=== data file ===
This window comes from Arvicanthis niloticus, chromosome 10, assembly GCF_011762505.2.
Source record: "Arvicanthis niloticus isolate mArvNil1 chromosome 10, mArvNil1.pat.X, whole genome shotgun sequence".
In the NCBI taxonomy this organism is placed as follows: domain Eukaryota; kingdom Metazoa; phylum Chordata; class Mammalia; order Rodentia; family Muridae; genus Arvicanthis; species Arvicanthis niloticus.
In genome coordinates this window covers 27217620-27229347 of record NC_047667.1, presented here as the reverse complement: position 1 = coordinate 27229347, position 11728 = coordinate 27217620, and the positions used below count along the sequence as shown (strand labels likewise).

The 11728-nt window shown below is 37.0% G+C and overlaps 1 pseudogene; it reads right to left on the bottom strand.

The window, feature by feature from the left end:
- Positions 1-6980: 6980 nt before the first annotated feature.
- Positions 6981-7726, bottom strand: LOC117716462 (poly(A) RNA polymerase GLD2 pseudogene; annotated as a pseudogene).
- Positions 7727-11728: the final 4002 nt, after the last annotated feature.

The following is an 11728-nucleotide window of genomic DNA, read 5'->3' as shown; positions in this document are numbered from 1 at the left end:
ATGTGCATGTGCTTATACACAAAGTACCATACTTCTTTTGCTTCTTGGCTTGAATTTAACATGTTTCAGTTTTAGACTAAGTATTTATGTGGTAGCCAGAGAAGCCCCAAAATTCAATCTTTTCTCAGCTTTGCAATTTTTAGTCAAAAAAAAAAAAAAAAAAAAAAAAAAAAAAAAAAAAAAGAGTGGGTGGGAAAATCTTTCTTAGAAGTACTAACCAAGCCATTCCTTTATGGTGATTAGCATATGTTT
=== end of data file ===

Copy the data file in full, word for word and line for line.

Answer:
This window comes from Arvicanthis niloticus, chromosome 10, assembly GCF_011762505.2.
Source record: "Arvicanthis niloticus isolate mArvNil1 chromosome 10, mArvNil1.pat.X, whole genome shotgun sequence".
In the NCBI taxonomy this organism is placed as follows: domain Eukaryota; kingdom Metazoa; phylum Chordata; class Mammalia; order Rodentia; family Muridae; genus Arvicanthis; species Arvicanthis niloticus.
In genome coordinates this window covers 27217620-27229347 of record NC_047667.1, presented here as the reverse complement: position 1 = coordinate 27229347, position 11728 = coordinate 27217620, and the positions used below count along the sequence as shown (strand labels likewise).

The 11728-nt window shown below is 37.0% G+C and overlaps 1 pseudogene; it reads right to left on the bottom strand.

The window, feature by feature from the left end:
- Positions 1-6980: 6980 nt before the first annotated feature.
- Positions 6981-7726, bottom strand: LOC117716462 (poly(A) RNA polymerase GLD2 pseudogene; annotated as a pseudogene).
- Positions 7727-11728: the final 4002 nt, after the last annotated feature.

The following is an 11728-nucleotide window of genomic DNA, read 5'->3' as shown; positions in this document are numbered from 1 at the left end:
ATGTGCATGTGCTTATACACAAAGTACCATACTTCTTTTGCTTCTTGGCTTGAATTTAACATGTTTCAGTTTTAGACTAAGTATTTATGTGGTAGCCAGAGAAGCCCCAAAATTCAATCTTTTCTCAGCTTTGCAATTTTTAGTCAAAAAAAAAAAAAAAAAAAAAAAAAAAAAAAAAAAAAAGAGTGGGTGGGAAAATCTTTCTTAGAAGTACTAACCAAGCCATTCCTTTATGGTGATTAGCATATGTTT